Barnes, Blum Provide Southern California-USA Hockey Connection at PyeongChang 2018
Editor’s Note: An LA84 grant to the USC Annenberg Institute of Sports, Media and Society funded three reporters to attend, report and write stories from the 2018 PyeongChang Winter Olympic Games in South Korea.
By Sam Dodge
GANGNEUNG, SOUTH KOREA – Many areas claim to be the epicenter of American hockey.
There’s Boston, home to the Beanpot Classic and a massive bread-bowl full of elite college programs. Minnesota is the home of Herb Brooks, the man behind the “Miracle on Ice.” Detroit calls itself Hockeytown.
When it comes to the hockey hopefuls from Southern California, their roads to professional glory contain more obstacles than a late-night jaunt down CA-1.
Players like Cayla Barnes and Jonathan Blum, both Californians representing the United States men’s and women’s teams in the 2018 Winter Olympics, sacrificed themselves for higher purposes. The 5-foot-1 Barnes, who led the defense on the first women’s gold medal team since 1998, pushed doubts and distractions to the side on the way to South Korea. The diminutive Eastvale, Calif. native, had a choice between a biology major at Boston College and Olympic gold. She decided to take a year off to focus on her national teammates.
“So worth it,” she said, gold-medal shimeering around her neck, “I needed to be all-in for my team.” She will return to BC in August 2018 to restart her academic and athletic career. “I have six months until school starts again. I’m not spending that time relaxing.”
Her teammates, fresh off a 3-2 shootout thriller in the final game against rival Canada, can tell she’s already preparing for 2022 in China. “She’s small – and I can say that,” said forward Kendall Coyne, “but you can’t miss her. It doesn’t matter. It’s the size of the heart.”
How does she cope with checking players more than a half-foot taller than her? “I elbowed my way onto the ice with my four brothers,” she said. “I wanted to do what they did.”
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Her mom originally put her on the ice for figure skating at age two. This didn’t last. However, she realizes her time off was not possible without her parents. “I couldn’t be going to training camp in Florida,” she said, “or competing here in Korea without them. Mom and Dad are my rocks.”
As a parent himself, Jon Blum travels as far as Russia to provide for his wife Emilie and son Jackson. The former first-round NHL draft pick – and first first-rounder born and raised in California – plays defense for HC Sochi off the coast of the Black Sea. “No doubt it’s tough,” said Blum of his time away from family. “Being so far away, and having a 14-month old son. Sometimes, you just have to provide.” “It’s like a military deployment,” said Emilie. She would know. She’s a former intelligence analyst for the U.S. Army.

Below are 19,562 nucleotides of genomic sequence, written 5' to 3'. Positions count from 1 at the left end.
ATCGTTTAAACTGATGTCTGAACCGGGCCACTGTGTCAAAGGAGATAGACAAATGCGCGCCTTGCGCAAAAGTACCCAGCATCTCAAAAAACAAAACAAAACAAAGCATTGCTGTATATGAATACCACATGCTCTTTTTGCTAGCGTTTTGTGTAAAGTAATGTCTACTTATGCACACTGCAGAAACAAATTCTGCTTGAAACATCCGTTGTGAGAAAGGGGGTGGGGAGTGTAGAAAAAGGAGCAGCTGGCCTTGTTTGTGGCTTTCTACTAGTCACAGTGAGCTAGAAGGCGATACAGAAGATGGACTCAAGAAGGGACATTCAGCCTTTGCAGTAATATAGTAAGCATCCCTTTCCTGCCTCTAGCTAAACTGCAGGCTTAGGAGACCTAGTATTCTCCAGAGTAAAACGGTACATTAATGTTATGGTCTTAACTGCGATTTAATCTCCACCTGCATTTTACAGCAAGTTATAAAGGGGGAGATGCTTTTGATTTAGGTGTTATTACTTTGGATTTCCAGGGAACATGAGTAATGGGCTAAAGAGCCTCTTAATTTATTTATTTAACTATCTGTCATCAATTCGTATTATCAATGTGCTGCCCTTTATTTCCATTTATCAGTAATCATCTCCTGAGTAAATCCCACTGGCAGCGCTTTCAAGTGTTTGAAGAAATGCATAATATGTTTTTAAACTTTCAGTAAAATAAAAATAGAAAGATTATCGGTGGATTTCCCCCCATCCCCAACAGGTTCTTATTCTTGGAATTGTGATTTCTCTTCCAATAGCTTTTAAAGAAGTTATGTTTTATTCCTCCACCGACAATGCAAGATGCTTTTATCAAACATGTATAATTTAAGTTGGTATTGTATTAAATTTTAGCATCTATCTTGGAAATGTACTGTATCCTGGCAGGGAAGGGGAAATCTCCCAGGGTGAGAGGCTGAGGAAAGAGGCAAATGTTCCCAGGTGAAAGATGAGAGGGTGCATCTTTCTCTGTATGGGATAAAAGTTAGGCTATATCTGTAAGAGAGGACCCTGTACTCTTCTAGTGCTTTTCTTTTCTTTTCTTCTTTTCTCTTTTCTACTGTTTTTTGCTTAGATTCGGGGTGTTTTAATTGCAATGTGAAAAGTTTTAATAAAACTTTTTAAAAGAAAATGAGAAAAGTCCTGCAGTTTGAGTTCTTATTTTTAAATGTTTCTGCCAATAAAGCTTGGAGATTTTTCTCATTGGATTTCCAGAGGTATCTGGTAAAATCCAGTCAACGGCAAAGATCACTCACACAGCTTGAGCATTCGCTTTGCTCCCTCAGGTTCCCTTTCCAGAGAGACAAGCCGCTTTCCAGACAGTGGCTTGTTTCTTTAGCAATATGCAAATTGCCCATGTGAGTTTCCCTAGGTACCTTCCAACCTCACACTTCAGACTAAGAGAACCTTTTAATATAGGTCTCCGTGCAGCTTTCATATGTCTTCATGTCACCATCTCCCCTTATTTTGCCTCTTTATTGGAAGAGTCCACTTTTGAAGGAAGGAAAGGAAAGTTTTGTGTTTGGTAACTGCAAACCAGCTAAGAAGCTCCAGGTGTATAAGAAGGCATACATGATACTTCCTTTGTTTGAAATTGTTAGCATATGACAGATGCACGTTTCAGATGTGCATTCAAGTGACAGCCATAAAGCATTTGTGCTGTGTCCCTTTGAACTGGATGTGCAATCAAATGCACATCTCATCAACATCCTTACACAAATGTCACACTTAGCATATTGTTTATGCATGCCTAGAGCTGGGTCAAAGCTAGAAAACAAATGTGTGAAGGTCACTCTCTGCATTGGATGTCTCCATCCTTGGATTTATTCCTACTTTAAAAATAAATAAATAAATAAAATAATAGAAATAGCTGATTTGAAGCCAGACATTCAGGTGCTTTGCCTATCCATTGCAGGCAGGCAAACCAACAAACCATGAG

Jon, who hails from Long Beach, Calif., wields the fortitude necessary to endure the separation. Hazards in his life built him up to it. In April 2004, as a freshman at Trabucco Hills High School, he lost his twin sister Ashley to a family house fire. “When something like that happens,” he said, “you’re in shock. You’ve got to move on with your life, even when you’re still raw from what happened.”
How does one push through tragedy? Blum finds comfort between the boards. “When I’m on the ice, it doesn’t matter where I’m from, or what’s happened,” he said. “I just work hard and play.”
For a while, his determination didn’t seem to matter. He went from his early heights playing for the Nashville Predators and Minnesota Wild of the NHL to lesser known Russian teams such as Admiral Vladivostok. Some say fortune favors the prepared mind. Despite his tumble to the frozen tundra of Russia, fortune finally called.
The NHL declined to send any of its contracted players to South Korea, so Team USA scrambled to find capable skaters across the globe. Enter Blum. “You certainly can’t complain about representing your country,” he said. It’s fitting that the Blum family both got to serve their country. Jon wore red, white and blue, while Emilie wore fatigues.
Despite the distance, Jon doubts they would trade America for Russia. “Are we really going to get it better than SoCal?” he asked rather rhetorically.
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While Blum has a choice in country, Barnes’ future far more refined. After Boston College, she can either opt for just a regular job, or combine it with a low-paying contract in the National Women’s Hockey League. The average contracts of the NWHL are between $10,000 and $15,000. For Barnes, it’s four years down the road once college is over. “I would definitely love the opportunity,” she said, “but I’m ready to focus on biology again.”
“Not just as an American, or a women, but as a Californian, I feel a bit responsible in helping the sport grow.”
Many see Los Angeles and Southern California as a life destination – the proverbial California dream. Barnes and Blum are fighting for as many options as possible.